Dramatically increase your productivity by using a task management system – Meta-skills Part 3

Use a task management system

Many of us at 80,000 Hours have found that having a good task management system – a list of tasks with a process for maintaining it – is important for being productive. The most popular system is called Getting Things Done and you can read a summary of it here.

How does it work and what are the benefits?


Whenever you get new tasks you make sure to put them in your system. The main benefit here is that you get all your tasks out of your head. This means you feel more relaxed and can concentrate more easily, knowing that you haven’t missed anything. Capturing all your tasks also makes you less likely to miss something important.

Review and prioritisation

In your regular reviews (especially daily and weekly reviews) you’ll prioritise your work. This is a potentially huge benefit if your prioritisation helps you choose tasks with far more impact than other tasks.

Motivation through goal-setting

Good goal setting is highly effective at increasing motivation and a good task management system fulfils some of the criteria suggested by goal setting researchers:

  • It encourages you to set specific goals
  • As you tick things of you feel as if you’re making progress your broader goals.
  • It makes you more confident about completing your broader goals because you break them down into specific tasks.

Is it worth it?

I find the daily review takes about 10 minutes and the weekly review takes about 1 hour, so that’s a weekly cost of 1.5 hours. So you lose about 4% of your work time to this. Good goal setting can increase your productivity about 10%, so that single benefit probably makes it worth it. On top of this, you’ll be less stressed by all the stuff you have to do. And incorporating prioritisation into your task management could lead to very large benefits as you spend more time on the most important tasks. So it seems plausible that a good task management system would improve your productivity by much more than 4%.

The dangers of mis-prioritisation:

Task management systems can sometimes lead to people being really efficient at doing small admin tasks, but a) not doing things that matter or b) not doing things that take a lot of hard concentration and cannot be easily broken down into smaller parts.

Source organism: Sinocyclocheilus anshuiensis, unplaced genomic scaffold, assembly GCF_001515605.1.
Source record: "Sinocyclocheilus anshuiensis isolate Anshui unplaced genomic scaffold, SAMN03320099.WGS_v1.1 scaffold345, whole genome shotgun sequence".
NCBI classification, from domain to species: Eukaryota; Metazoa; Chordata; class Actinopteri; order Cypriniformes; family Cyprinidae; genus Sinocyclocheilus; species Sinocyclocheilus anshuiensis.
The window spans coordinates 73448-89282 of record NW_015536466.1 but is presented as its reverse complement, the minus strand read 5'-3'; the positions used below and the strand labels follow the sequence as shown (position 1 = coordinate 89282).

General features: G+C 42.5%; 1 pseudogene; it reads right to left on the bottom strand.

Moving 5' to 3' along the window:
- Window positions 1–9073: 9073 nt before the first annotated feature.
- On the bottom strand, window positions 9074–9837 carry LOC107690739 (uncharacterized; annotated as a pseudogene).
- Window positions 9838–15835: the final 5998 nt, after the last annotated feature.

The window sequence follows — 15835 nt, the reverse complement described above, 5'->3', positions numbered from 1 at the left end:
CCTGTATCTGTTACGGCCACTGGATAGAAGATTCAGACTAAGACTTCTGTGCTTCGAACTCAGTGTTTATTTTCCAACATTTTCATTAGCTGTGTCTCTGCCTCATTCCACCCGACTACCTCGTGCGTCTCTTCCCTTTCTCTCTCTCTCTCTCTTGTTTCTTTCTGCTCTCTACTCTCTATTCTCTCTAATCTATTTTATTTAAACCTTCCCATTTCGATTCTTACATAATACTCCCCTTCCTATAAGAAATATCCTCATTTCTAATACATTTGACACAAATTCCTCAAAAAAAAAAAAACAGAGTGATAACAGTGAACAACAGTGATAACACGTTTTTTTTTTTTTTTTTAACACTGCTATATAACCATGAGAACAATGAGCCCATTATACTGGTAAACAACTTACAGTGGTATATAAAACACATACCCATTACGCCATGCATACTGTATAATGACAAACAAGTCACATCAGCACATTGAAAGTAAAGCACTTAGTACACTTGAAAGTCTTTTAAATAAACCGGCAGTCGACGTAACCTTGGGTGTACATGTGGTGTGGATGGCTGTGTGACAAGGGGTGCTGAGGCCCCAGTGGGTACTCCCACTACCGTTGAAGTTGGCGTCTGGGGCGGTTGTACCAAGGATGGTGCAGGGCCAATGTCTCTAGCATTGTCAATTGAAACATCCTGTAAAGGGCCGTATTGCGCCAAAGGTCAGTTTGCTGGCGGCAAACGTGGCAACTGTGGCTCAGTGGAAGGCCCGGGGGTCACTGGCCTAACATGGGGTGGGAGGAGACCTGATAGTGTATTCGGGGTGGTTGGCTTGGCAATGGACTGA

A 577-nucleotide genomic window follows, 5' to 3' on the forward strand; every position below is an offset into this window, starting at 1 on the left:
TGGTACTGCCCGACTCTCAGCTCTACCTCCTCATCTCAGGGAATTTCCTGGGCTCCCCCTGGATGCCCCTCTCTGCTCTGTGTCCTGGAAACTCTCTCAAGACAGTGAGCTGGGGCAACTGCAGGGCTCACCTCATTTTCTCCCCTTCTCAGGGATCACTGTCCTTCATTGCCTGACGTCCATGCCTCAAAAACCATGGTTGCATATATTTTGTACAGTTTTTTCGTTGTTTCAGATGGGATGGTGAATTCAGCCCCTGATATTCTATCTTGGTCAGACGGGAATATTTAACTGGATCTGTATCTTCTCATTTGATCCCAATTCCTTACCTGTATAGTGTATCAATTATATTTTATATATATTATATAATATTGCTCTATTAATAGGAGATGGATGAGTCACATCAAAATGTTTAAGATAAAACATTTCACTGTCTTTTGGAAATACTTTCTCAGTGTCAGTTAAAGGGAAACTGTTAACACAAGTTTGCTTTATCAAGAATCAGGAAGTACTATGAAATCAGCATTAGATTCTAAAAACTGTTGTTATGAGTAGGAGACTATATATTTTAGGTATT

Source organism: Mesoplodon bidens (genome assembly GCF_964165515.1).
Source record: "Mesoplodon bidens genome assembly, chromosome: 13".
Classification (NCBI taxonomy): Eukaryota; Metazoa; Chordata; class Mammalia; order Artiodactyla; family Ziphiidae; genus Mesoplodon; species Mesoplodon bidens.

The answer to this then is to

  • Build prioritisation into your reviews
  • Set aside blocks of time for focussed work on problems that are hard to break down into smaller tasks.

How strong is the evidence?

Firstly, the system makes sense – it feels more like systematised common sense than anything too radical.

But there is also scientific evidence that supports some of the components of task management.

Finally, the Getting Things Done system is very popular. Although lots of popular things are useless, this suggests that many people find it helpful. Several people in the 80,000 Hours have adopted it and found it to boost their productivity.

Our recommendation

  • Read a summary of Getting Things Done and set up the system, either all at once or bit-by-bit. This Getting Things Done FAQ has tips on how to get started.
  • Use a commitment device to get going – it can feel like a big hassle at the beginning so it’s helpful to aid your motivation.
  • Make sure that you set aside time for working on large tasks with ambiguous next steps.

Good software options for task management are:

  • If you’re on apple, use Things ($50)
  • If you’re on windows/android, use Remember the milk. (free)
  • If you want to share tasks with a team, use Asana. (free)
  • If you want a more minimal solution, use TaskPaper (Apple only, free).

It’s worth spending some time deciding between these, as you’ll be using your system every day.

The full series:

  1. Introduction
  2. Commitment Devices
  3. Task management
  4. Prioritisation
  5. Spaced repetition